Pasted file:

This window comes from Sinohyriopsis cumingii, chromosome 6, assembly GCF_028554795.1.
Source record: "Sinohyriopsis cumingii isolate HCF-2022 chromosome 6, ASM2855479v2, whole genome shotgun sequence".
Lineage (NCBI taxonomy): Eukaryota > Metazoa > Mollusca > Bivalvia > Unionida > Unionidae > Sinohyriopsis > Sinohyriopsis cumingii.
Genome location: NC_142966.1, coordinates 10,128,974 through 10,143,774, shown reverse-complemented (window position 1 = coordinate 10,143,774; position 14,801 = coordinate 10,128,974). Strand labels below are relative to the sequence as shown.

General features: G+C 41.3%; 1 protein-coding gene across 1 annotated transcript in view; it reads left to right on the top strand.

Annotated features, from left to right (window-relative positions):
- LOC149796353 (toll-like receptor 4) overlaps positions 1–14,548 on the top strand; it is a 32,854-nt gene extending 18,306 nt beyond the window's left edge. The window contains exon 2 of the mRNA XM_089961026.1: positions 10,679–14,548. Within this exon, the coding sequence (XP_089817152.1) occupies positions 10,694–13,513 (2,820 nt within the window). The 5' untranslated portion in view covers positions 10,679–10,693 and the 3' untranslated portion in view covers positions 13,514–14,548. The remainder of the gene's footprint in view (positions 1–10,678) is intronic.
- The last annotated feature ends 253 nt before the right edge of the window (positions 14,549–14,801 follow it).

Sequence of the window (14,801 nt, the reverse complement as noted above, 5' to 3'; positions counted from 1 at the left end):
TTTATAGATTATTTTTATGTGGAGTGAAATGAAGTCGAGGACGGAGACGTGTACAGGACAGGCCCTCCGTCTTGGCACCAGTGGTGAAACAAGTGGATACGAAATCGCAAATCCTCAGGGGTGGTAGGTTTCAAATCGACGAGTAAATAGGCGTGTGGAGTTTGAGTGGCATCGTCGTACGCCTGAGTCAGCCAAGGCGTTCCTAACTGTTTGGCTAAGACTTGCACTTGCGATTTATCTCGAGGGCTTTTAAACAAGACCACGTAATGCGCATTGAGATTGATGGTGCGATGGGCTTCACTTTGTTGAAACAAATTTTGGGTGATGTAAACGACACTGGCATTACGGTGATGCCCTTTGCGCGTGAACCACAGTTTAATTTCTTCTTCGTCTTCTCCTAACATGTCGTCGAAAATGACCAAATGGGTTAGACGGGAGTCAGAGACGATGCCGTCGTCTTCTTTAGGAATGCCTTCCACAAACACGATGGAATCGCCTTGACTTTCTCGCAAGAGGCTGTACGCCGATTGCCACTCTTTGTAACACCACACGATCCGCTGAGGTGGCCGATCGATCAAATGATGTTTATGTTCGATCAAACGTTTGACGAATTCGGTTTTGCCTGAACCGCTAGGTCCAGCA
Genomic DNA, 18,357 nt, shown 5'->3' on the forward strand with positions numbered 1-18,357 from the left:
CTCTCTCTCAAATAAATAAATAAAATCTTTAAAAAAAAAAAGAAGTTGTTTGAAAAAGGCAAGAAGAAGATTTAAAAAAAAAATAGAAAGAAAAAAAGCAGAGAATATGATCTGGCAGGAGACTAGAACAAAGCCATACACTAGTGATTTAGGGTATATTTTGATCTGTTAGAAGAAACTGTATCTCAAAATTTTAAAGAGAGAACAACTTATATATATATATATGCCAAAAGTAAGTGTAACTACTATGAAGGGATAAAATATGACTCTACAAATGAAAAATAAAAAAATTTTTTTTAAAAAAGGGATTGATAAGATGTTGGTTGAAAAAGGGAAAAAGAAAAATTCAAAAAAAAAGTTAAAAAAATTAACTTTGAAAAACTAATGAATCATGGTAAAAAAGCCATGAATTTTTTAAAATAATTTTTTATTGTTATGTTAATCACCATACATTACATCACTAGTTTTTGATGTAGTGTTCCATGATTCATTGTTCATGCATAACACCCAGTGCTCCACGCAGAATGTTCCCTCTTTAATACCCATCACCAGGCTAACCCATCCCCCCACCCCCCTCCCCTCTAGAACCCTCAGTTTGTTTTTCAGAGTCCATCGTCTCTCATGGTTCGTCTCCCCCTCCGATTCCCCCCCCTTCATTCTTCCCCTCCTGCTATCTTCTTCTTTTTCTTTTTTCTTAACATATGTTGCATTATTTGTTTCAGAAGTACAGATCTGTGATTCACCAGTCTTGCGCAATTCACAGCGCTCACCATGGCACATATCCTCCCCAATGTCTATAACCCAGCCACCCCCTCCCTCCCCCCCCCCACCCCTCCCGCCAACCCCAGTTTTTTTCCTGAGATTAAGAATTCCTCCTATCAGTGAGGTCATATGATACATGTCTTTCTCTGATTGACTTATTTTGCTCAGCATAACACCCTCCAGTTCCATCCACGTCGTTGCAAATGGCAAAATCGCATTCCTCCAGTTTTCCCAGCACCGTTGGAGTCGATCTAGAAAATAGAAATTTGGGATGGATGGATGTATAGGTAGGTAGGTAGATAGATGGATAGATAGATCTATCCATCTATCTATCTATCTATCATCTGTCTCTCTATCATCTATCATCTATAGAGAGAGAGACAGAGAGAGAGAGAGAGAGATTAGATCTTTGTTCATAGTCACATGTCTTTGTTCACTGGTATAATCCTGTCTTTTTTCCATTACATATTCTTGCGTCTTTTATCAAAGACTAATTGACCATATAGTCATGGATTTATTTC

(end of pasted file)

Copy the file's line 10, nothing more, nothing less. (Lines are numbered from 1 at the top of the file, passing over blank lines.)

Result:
TTTATAGATTATTTTTATGTGGAGTGAAATGAAGTCGAGGACGGAGACGTGTACAGGACAGGCCCTCCGTCTTGGCACCAGTGGTGAAACAAGTGGATACGAAATCGCAAATCCTCAGGGGTGGTAGGTTTCAAATCGACGAGTAAATAGGCGTGTGGAGTTTGAGTGGCATCGTCGTACGCCTGAGTCAGCCAAGGCGTTCCTAACTGTTTGGCTAAGACTTGCACTTGCGATTTATCTCGAGGGCTTTTAAACAAGACCACGTAATGCGCATTGAGATTGATGGTGCGATGGGCTTCACTTTGTTGAAACAAATTTTGGGTGATGTAAACGACACTGGCATTACGGTGATGCCCTTTGCGCGTGAACCACAGTTTAATTTCTTCTTCGTCTTCTCCTAACATGTCGTCGAAAATGACCAAATGGGTTAGACGGGAGTCAGAGACGATGCCGTCGTCTTCTTTAGGAATGCCTTCCACAAACACGATGGAATCGCCTTGACTTTCTCGCAAGAGGCTGTACGCCGATTGCCACTCTTTGTAACACCACACGATCCGCTGAGGTGGCCGATCGATCAAATGATGTTTATGTTCGATCAAACGTTTGACGAATTCGGTTTTGCCTGAACCGCTAGGTCCAGCA